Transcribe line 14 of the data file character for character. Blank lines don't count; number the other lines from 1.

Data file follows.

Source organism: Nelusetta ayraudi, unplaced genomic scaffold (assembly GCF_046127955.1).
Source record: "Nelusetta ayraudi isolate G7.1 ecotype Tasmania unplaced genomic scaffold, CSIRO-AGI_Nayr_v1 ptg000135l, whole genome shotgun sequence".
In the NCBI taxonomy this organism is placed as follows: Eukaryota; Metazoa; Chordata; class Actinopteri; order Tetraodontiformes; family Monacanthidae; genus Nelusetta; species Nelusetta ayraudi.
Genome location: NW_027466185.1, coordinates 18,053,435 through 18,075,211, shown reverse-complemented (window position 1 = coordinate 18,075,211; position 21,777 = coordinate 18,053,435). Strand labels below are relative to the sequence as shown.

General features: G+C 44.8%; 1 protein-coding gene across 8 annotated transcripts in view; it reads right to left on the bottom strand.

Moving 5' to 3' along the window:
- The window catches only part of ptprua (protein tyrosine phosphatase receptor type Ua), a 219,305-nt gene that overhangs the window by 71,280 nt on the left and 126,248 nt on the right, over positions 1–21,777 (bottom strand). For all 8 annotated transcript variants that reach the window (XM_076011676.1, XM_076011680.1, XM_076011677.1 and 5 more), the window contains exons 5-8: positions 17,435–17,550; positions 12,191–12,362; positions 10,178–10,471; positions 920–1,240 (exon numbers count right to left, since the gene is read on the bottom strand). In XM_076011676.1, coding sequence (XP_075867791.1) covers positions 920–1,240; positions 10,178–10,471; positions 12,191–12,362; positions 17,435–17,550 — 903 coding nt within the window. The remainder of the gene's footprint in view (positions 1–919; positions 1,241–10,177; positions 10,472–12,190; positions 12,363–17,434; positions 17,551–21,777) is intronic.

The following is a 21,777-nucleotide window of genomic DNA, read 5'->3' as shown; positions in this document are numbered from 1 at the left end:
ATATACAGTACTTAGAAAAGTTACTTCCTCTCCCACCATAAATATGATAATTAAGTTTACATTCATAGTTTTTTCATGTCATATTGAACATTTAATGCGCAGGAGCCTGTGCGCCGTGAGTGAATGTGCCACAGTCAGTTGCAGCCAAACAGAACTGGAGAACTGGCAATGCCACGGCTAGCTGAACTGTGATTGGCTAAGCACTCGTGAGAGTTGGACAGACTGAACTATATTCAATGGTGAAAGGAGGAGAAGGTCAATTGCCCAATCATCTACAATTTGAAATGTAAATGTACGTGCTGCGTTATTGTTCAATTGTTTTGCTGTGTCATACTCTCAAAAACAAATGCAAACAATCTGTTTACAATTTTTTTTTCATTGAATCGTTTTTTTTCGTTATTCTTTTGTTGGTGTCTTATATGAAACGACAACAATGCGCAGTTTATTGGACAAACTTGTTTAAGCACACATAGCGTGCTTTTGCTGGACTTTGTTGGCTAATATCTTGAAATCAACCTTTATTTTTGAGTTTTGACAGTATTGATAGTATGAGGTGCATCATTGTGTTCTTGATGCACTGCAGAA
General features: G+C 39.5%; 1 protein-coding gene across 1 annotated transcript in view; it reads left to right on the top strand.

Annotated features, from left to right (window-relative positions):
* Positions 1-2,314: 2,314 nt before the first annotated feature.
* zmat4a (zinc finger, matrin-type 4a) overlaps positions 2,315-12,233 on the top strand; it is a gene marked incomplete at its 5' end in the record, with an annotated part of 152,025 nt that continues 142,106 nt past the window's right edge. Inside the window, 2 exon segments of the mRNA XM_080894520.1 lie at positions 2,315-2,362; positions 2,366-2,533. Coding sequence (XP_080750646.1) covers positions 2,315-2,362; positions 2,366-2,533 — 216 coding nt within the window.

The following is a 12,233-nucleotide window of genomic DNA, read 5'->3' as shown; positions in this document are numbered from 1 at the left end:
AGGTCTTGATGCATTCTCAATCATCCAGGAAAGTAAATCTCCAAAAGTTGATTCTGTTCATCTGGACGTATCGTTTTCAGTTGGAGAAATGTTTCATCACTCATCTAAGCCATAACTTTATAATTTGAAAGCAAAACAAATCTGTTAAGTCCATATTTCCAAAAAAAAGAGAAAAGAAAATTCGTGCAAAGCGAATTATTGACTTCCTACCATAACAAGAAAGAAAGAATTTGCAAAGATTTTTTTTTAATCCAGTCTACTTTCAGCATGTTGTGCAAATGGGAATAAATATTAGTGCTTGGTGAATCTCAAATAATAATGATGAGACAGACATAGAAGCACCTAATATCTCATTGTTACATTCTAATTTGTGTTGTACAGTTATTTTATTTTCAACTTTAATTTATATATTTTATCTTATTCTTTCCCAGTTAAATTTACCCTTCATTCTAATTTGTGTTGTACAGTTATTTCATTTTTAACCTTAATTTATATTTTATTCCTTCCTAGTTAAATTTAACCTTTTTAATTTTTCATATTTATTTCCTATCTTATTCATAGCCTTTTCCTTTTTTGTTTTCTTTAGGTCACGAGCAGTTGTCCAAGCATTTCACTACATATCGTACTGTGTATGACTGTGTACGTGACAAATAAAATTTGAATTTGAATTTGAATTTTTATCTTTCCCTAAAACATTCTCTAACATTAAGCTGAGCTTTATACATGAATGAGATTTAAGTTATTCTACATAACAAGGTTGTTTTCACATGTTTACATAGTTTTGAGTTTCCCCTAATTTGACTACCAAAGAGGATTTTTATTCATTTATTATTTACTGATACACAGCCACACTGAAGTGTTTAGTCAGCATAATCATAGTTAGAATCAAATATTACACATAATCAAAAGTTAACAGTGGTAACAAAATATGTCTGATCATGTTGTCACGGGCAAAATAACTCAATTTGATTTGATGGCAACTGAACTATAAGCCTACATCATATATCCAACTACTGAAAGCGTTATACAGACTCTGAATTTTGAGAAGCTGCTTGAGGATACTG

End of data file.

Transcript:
The following is a 12,233-nucleotide window of genomic DNA, read 5'->3' as shown; positions in this document are numbered from 1 at the left end: